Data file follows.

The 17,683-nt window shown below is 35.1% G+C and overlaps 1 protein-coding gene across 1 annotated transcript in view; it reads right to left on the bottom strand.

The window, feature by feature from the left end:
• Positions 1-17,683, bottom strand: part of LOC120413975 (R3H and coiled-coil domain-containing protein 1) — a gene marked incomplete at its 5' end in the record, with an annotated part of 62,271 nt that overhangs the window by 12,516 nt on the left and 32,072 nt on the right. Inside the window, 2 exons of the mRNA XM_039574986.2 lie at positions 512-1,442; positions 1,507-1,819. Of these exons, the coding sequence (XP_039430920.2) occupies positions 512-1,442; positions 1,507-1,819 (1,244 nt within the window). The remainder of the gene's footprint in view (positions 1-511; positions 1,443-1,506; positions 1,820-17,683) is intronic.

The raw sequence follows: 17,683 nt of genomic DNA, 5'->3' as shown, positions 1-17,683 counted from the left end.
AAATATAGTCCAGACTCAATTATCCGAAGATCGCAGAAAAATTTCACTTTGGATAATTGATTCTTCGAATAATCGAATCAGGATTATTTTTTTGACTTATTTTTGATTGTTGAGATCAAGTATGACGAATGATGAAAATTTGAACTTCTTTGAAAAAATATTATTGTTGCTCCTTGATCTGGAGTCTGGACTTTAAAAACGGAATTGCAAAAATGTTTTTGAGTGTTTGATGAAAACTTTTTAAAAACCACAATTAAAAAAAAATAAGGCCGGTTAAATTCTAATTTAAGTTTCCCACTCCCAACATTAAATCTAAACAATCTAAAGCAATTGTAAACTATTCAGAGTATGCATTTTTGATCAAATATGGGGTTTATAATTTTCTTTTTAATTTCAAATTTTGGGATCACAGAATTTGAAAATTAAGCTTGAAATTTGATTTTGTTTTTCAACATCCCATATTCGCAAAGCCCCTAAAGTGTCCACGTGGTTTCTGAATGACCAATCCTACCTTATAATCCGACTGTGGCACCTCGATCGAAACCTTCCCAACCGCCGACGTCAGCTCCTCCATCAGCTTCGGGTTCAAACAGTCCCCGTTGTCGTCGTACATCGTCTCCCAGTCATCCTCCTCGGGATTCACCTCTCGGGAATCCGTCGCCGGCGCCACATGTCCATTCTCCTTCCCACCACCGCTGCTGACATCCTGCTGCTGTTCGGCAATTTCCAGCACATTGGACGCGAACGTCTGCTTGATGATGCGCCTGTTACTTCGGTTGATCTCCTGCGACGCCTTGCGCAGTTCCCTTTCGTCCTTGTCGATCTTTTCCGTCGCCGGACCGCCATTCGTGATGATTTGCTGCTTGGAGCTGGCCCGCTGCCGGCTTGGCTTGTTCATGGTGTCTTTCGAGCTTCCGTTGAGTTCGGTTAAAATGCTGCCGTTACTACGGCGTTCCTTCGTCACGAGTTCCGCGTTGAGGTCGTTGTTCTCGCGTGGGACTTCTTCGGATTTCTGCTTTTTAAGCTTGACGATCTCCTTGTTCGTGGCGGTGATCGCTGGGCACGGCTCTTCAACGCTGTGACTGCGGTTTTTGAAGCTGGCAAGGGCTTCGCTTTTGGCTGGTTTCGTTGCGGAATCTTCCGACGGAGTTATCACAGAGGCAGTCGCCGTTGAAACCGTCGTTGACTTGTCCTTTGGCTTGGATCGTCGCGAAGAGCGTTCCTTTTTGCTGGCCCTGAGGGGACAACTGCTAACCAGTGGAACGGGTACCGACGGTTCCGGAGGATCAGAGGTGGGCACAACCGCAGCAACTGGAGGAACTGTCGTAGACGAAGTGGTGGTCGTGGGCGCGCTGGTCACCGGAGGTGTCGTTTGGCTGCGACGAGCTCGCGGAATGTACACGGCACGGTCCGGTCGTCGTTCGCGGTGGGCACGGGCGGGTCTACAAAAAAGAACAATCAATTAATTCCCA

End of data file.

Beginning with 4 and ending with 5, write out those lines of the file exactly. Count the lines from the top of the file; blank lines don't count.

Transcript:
The raw sequence follows: 17,683 nt of genomic DNA, 5'->3' as shown, positions 1-17,683 counted from the left end.
AAATATAGTCCAGACTCAATTATCCGAAGATCGCAGAAAAATTTCACTTTGGATAATTGATTCTTCGAATAATCGAATCAGGATTATTTTTTTGACTTATTTTTGATTGTTGAGATCAAGTATGACGAATGATGAAAATTTGAACTTCTTTGAAAAAATATTATTGTTGCTCCTTGATCTGGAGTCTGGACTTTAAAAACGGAATTGCAAAAATGTTTTTGAGTGTTTGATGAAAACTTTTTAAAAACCACAATTAAAAAAAAATAAGGCCGGTTAAATTCTAATTTAAGTTTCCCACTCCCAACATTAAATCTAAACAATCTAAAGCAATTGTAAACTATTCAGAGTATGCATTTTTGATCAAATATGGGGTTTATAATTTTCTTTTTAATTTCAAATTTTGGGATCACAGAATTTGAAAATTAAGCTTGAAATTTGATTTTGTTTTTCAACATCCCATATTCGCAAAGCCCCTAAAGTGTCCACGTGGTTTCTGAATGACCAATCCTACCTTATAATCCGACTGTGGCACCTCGATCGAAACCTTCCCAACCGCCGACGTCAGCTCCTCCATCAGCTTCGGGTTCAAACAGTCCCCGTTGTCGTCGTACATCGTCTCCCAGTCATCCTCCTCGGGATTCACCTCTCGGGAATCCGTCGCCGGCGCCACATGTCCATTCTCCTTCCCACCACCGCTGCTGACATCCTGCTGCTGTTCGGCAATTTCCAGCACATTGGACGCGAACGTCTGCTTGATGATGCGCCTGTTACTTCGGTTGATCTCCTGCGACGCCTTGCGCAGTTCCCTTTCGTCCTTGTCGATCTTTTCCGTCGCCGGACCGCCATTCGTGATGATTTGCTGCTTGGAGCTGGCCCGCTGCCGGCTTGGCTTGTTCATGGTGTCTTTCGAGCTTCCGTTGAGTTCGGTTAAAATGCTGCCGTTACTACGGCGTTCCTTCGTCACGAGTTCCGCGTTGAGGTCGTTGTTCTCGCGTGGGACTTCTTCGGATTTCTGCTTTTTAAGCTTGACGATCTCCTTGTTCGTGGCGGTGATCGCTGGGCACGGCTCTTCAACGCTGTGACTGCGGTTTTTGAAGCTGGCAAGGGCTTCGCTTTTGGCTGGTTTCGTTGCGGAATCTTCCGACGGAGTTATCACAGAGGCAGTCGCCGTTGAAACCGTCGTTGACTTGTCCTTTGGCTTGGATCGTCGCGAAGAGCGTTCCTTTTTGCTGGCCCTGAGGGGACAACTGCTAACCAGTGGAACGGGTACCGACGGTTCCGGAGGATCAGAGGTGGGCACAACCGCAGCAACTGGAGGAACTGTCGTAGACGAAGTGGTGGTCGTGGGCGCGCTGGTCACCGGAGGTGTCGTTTGGCTGCGACGAGCTCGCGGAATGTACACGGCACGGTCCGGTCGTCGTTCGCGGTGGGCACGGGCGGGTCTACAAAAAAGAACAATCAATTAATTCCCA